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4 more parents plead guilty in college admissions scandal

The guilty pleas came as prosecutors warned of additional charges for those who continued to fight allegations.

Four parents, including the former head of one of the world’s biggest asset managers and an heir to a fortune created by microwaveable snacks, have pleaded guilty in the nation’s largest college admissions prosecution.

The New York Times reports that as trials draw closer and prosecutors warn of new charges, the four were part of a new wave of parents pleading guilty to using lies and bribery to secure their children’s admission to elite colleges.

Among those entering pleas was Douglas Hodge, a former chief executive of Pimco and one of the most prominent business executives caught up in the scandal. He admitted that he conspired to pay more than $500,000 in bribes to get two of his children admitted to the University of Southern California as athletic recruits.

“I accept full and complete responsibility for my conduct,” Hodge said in a statement. “I have always prided myself on leading by example, and I am ashamed of the decisions I made.”

The other parents who pleaded guilty were Manuel Henriquez, the founder and former chief executive of Hercules Capital, a financial firm in Palo Alto, Calif., and his wife, Elizabeth, and Michelle Janavs, of Newport Coast, Calif., whose father and uncle invented Hot Pockets.

More than a dozen parents caught up in the scandal, including the actress Felicity Huffman, pleaded guilty months ago in connection with the cheating scheme. But others among nearly three dozen parents charged, including Hodge, had entered not guilty pleas and, until now, appeared headed for trial.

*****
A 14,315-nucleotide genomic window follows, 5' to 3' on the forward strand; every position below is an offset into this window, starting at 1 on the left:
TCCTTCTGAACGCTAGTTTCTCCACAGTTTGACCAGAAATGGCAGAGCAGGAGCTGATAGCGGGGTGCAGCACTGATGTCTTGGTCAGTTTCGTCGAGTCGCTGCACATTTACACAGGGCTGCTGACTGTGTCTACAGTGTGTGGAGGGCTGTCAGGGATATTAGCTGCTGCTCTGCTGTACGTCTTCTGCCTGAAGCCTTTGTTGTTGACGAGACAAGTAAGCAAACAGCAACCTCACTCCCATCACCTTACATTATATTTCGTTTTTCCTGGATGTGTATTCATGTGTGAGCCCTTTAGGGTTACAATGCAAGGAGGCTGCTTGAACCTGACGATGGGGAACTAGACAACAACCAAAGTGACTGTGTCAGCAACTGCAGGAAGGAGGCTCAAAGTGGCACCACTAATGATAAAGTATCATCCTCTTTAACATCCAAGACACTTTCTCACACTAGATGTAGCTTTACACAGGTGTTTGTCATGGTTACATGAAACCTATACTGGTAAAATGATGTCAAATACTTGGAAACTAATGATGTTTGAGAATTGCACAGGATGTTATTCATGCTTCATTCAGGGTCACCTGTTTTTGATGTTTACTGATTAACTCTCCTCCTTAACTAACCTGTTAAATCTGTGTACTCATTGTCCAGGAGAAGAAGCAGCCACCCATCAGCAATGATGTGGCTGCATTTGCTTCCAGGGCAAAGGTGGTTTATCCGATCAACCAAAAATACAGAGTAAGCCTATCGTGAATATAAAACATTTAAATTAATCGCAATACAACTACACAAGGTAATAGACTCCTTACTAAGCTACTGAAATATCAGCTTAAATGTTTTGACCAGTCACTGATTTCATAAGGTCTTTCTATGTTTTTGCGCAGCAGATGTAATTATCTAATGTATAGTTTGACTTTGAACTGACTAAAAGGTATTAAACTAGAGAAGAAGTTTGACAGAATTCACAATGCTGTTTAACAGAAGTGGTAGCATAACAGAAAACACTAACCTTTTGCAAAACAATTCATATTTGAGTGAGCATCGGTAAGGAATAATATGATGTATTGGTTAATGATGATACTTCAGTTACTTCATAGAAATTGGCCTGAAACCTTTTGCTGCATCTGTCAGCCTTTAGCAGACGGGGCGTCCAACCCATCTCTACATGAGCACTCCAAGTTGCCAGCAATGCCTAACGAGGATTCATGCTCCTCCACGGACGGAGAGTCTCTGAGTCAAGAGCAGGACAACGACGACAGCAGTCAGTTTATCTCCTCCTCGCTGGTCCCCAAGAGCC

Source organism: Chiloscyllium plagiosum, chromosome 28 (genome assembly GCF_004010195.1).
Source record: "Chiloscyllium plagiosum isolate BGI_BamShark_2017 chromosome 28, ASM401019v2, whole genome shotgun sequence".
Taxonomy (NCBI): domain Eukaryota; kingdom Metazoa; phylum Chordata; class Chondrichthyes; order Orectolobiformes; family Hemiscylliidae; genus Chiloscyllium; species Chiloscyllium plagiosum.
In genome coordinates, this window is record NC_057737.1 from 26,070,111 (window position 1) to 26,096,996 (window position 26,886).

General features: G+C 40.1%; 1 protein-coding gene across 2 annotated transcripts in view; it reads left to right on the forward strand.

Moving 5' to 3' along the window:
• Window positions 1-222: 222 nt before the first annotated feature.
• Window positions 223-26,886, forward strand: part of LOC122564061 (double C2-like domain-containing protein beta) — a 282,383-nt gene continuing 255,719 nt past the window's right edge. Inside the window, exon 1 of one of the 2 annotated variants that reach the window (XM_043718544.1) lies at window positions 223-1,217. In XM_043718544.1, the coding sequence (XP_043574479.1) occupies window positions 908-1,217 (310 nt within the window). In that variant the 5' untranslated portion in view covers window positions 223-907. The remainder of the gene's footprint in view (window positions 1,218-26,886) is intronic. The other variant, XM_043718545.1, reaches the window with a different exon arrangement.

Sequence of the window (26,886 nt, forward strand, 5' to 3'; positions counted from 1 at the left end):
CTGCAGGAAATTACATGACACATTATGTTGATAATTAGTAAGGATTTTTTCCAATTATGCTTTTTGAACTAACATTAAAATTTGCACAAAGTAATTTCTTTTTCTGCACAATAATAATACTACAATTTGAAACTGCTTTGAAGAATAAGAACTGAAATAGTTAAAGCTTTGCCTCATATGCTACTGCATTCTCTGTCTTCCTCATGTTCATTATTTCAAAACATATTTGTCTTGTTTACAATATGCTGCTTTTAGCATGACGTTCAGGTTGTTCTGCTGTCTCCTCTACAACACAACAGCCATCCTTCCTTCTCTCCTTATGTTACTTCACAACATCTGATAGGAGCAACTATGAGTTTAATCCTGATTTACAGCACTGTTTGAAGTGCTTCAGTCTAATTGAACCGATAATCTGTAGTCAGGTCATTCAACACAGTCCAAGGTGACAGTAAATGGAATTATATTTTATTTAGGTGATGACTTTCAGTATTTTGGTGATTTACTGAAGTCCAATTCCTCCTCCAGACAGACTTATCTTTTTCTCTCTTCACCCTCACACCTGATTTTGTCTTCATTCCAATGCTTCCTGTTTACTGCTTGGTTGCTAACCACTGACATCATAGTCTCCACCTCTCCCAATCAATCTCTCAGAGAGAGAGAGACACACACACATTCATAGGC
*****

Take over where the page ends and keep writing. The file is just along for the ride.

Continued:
The new group of guilty pleas reflected what lawyers involved in the case said was an intense campaign by the United States attorney’s office to persuade the remaining parents to reverse course.

According to several of the lawyers involved in the case, prosecutors gave some parents deadlines to agree to plead guilty, or risk facing a new charge that had the potential to bring a longer sentence.

These lawyers said they now expect prosecutors to bring that new charge — known as federal programs bribery — against most, if not all, of the parents who stick to their not-guilty pleas.

The parents who pleaded guilty on Monday all told the judge, either on their own or through lawyers, that prosecutors had assured them they would not face additional charges if they pleaded guilty.

All four pleaded guilty to money laundering conspiracy and conspiracy to commit mail and wire fraud and honest services mail and wire fraud.

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